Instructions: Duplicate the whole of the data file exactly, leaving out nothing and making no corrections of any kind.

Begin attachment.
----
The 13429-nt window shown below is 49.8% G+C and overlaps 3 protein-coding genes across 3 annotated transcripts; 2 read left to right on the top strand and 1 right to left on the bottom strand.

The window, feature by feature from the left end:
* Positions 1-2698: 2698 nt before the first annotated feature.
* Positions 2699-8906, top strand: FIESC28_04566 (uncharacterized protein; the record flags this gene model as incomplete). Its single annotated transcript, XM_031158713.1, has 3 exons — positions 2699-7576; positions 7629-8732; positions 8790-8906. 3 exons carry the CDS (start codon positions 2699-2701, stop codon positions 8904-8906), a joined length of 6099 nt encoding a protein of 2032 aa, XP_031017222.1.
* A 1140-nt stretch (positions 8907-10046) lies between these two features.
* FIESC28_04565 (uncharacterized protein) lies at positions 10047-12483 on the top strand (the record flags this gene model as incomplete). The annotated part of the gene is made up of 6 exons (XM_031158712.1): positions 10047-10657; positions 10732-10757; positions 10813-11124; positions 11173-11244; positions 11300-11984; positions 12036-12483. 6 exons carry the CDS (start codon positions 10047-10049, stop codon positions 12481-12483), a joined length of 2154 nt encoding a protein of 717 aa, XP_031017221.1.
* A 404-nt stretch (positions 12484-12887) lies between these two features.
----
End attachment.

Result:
The 13429-nt window shown below is 49.8% G+C and overlaps 3 protein-coding genes across 3 annotated transcripts; 2 read left to right on the top strand and 1 right to left on the bottom strand.

The window, feature by feature from the left end:
* Positions 1-2698: 2698 nt before the first annotated feature.
* Positions 2699-8906, top strand: FIESC28_04566 (uncharacterized protein; the record flags this gene model as incomplete). Its single annotated transcript, XM_031158713.1, has 3 exons — positions 2699-7576; positions 7629-8732; positions 8790-8906. 3 exons carry the CDS (start codon positions 2699-2701, stop codon positions 8904-8906), a joined length of 6099 nt encoding a protein of 2032 aa, XP_031017222.1.
* A 1140-nt stretch (positions 8907-10046) lies between these two features.
* FIESC28_04565 (uncharacterized protein) lies at positions 10047-12483 on the top strand (the record flags this gene model as incomplete). The annotated part of the gene is made up of 6 exons (XM_031158712.1): positions 10047-10657; positions 10732-10757; positions 10813-11124; positions 11173-11244; positions 11300-11984; positions 12036-12483. 6 exons carry the CDS (start codon positions 10047-10049, stop codon positions 12481-12483), a joined length of 2154 nt encoding a protein of 717 aa, XP_031017221.1.
* A 404-nt stretch (positions 12484-12887) lies between these two features.